The story behind Winnie the Pooh’s retro makeover


He’s been around for more than 90 years, but Winnie the Pooh’s never been afraid of a makeover. His latest look arrives in theaters on Friday in “Christopher Robin,” which plops animated characters into a live-action world.

The year is 1949, and the imaginative title character is now a grown man (Ewan McGregor), working as an efficiency manager for a luggage company. While struggling to balance work and family, he’s reunited with Pooh and the rest of the Hundred Acre Wood gang. Only then does he rediscover what really matters in life.

The process for designing Pooh and his friends began with the film’s time period.

“The key for me [was] that this is a bear that was created in the ’20s and feels like a well-hugged, used teddy bear that Christopher Robin was playing with in his childhood,” director Marc Forster tells The Post.

Forster, who’s returning to the magical realism of his 2004 film “Finding Neverland,” tasked character-concept artist Michael Kutsche with evolving the design of Pooh and his pals, including Tigger, Piglet and Eeyore. Forster wanted to mesh the look of E.H. Shepard’s illustrations from A.A. Milne’s 1920s books — inspired by Milne’s own son, Christopher Robin — with Disney’s early drawings from the 1960s, when the company bought the rights to the characters.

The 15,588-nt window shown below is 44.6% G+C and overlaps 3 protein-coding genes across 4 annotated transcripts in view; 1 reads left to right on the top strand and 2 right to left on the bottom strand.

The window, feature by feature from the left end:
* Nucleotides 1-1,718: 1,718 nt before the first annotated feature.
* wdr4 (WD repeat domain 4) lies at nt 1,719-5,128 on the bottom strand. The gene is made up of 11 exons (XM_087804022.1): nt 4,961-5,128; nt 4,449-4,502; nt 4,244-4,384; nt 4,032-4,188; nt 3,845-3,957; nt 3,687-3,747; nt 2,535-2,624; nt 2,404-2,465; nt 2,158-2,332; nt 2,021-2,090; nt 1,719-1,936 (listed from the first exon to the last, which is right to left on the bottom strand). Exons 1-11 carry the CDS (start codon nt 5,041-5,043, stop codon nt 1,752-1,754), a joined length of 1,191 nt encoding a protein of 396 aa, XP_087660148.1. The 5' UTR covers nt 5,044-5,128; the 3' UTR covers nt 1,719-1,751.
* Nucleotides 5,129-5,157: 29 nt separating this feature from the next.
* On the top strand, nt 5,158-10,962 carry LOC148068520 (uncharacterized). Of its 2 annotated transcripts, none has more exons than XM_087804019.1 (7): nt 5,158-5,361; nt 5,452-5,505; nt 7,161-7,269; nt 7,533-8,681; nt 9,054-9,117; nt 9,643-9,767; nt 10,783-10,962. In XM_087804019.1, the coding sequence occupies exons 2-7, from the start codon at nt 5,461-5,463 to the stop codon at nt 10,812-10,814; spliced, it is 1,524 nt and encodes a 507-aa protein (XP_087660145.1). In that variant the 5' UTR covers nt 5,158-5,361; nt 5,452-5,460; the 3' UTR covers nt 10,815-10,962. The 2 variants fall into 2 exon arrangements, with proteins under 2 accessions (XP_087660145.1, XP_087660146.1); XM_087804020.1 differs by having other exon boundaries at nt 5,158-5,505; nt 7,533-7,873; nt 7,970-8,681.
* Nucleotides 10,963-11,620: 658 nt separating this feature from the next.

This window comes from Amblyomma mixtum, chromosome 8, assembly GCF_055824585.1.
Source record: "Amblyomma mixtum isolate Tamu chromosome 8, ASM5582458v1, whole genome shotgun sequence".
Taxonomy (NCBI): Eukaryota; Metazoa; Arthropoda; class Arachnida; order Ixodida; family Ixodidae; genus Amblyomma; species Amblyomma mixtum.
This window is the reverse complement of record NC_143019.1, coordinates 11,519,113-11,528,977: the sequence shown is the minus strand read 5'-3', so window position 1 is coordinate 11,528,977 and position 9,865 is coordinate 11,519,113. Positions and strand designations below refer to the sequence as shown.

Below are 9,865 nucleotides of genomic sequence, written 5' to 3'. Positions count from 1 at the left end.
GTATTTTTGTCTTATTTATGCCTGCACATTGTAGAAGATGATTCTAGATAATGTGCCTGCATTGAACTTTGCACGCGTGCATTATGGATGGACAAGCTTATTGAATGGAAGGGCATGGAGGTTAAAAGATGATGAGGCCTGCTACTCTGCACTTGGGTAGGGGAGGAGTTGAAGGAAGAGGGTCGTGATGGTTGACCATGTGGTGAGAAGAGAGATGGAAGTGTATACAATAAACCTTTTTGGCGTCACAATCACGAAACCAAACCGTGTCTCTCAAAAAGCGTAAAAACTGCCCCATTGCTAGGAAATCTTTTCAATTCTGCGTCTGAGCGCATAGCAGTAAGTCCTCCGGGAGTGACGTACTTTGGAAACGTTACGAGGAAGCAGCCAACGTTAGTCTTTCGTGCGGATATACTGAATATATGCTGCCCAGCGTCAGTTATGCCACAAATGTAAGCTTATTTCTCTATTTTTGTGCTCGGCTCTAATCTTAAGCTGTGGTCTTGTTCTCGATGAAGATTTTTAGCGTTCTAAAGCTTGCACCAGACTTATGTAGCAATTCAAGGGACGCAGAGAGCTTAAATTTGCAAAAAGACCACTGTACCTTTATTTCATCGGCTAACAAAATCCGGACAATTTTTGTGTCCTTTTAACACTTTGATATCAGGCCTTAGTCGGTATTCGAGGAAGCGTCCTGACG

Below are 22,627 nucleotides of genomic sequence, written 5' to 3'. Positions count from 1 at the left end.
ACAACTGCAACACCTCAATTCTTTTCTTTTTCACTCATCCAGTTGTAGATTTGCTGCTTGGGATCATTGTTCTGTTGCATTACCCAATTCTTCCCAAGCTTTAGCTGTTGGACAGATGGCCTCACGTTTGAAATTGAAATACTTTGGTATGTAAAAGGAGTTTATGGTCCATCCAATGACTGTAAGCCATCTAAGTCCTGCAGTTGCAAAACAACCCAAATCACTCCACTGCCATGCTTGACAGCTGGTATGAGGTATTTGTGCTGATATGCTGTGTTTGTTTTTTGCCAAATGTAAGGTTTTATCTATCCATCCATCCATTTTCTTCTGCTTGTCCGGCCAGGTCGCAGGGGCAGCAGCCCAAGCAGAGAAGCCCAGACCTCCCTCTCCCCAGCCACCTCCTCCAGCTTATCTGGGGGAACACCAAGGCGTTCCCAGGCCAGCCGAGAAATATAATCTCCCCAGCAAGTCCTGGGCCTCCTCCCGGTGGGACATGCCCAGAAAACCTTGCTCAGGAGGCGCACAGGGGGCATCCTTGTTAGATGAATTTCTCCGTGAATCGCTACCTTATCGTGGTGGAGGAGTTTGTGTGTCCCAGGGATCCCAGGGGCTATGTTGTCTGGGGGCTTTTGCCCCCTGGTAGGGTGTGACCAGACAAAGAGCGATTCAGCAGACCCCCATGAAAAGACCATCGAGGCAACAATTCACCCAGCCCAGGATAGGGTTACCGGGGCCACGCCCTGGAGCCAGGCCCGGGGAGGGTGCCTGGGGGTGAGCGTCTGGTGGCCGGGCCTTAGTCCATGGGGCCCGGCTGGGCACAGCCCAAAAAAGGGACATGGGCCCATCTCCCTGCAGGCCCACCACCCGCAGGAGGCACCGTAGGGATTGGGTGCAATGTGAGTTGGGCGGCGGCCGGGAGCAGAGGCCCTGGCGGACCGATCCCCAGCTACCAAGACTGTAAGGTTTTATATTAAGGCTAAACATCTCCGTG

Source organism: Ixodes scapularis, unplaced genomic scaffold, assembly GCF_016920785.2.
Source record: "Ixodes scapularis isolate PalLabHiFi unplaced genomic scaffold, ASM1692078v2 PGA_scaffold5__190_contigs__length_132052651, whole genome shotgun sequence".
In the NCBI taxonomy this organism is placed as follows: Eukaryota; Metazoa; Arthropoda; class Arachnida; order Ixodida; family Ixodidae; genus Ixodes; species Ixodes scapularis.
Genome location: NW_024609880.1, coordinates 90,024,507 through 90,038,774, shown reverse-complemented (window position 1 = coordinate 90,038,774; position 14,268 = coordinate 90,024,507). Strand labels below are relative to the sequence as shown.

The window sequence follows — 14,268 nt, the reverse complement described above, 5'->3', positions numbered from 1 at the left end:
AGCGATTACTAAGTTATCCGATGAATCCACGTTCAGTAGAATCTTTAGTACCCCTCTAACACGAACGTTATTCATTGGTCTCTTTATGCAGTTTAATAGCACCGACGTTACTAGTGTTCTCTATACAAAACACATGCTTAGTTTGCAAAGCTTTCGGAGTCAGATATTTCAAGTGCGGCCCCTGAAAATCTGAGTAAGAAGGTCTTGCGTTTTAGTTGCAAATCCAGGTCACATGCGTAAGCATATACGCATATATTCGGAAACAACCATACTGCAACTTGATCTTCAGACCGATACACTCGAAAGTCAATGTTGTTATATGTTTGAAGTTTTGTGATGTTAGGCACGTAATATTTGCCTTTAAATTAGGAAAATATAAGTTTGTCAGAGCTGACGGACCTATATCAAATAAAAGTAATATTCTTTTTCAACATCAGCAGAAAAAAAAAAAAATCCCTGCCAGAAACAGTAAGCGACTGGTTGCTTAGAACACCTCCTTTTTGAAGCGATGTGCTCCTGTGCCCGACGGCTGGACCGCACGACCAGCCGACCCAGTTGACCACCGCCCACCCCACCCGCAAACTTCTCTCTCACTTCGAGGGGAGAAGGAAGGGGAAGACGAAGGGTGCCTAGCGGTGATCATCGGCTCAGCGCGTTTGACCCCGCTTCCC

Another inspiration for Kutsche were Christopher Robin Milne’s own stuffed animals, which are on display at the main Fifth Avenue branch of the New York Public Library. The artist also examined the scraggly fur of the beasts in Spike Jonze’s “Where the Wild Things Are” and looked at vintage Steiff teddy bears.

“Marc wanted to have something that has a certain seriousness and slightly melancholic appeal,” says Kutsche.

That’s translated through the stuffed animals’ aged fabric and faded coloring, as well as their glass-bead eyes.

“The eyes feel kind of a bit sleepy and dreamy,” says Kutsche, noting that they help audiences suspend disbelief.

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